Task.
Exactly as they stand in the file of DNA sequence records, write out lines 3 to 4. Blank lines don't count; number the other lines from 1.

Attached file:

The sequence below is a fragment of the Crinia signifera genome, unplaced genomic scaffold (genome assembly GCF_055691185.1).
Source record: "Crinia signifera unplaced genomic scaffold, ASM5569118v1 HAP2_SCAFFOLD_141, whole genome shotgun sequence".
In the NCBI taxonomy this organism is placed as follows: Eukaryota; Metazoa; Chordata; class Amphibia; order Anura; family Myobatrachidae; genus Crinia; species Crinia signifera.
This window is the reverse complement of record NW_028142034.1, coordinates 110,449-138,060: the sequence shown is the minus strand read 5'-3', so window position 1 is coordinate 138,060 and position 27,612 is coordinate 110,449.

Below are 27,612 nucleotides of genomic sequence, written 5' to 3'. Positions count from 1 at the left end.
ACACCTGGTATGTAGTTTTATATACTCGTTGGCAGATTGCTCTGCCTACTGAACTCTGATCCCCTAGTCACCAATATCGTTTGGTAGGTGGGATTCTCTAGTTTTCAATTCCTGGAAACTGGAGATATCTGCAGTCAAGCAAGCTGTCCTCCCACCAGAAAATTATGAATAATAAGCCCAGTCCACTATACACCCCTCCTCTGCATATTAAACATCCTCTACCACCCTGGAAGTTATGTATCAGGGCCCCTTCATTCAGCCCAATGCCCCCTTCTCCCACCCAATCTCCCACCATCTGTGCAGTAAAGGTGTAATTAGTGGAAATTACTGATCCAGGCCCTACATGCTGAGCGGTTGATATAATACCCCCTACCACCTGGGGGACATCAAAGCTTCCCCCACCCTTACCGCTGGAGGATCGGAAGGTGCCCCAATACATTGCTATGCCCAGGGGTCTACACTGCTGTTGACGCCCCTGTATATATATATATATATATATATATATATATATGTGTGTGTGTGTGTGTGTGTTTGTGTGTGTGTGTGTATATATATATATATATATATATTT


In the NCBI taxonomy this organism is placed as follows: Eukaryota; Metazoa; Chordata; class Amphibia; order Anura; family Myobatrachidae; genus Crinia; species Crinia signifera.
This window is the reverse complement of record NW_028142034.1, coordinates 110,449-138,060: the sequence shown is the minus strand read 5'-3', so window position 1 is coordinate 138,060 and position 27,612 is coordinate 110,449.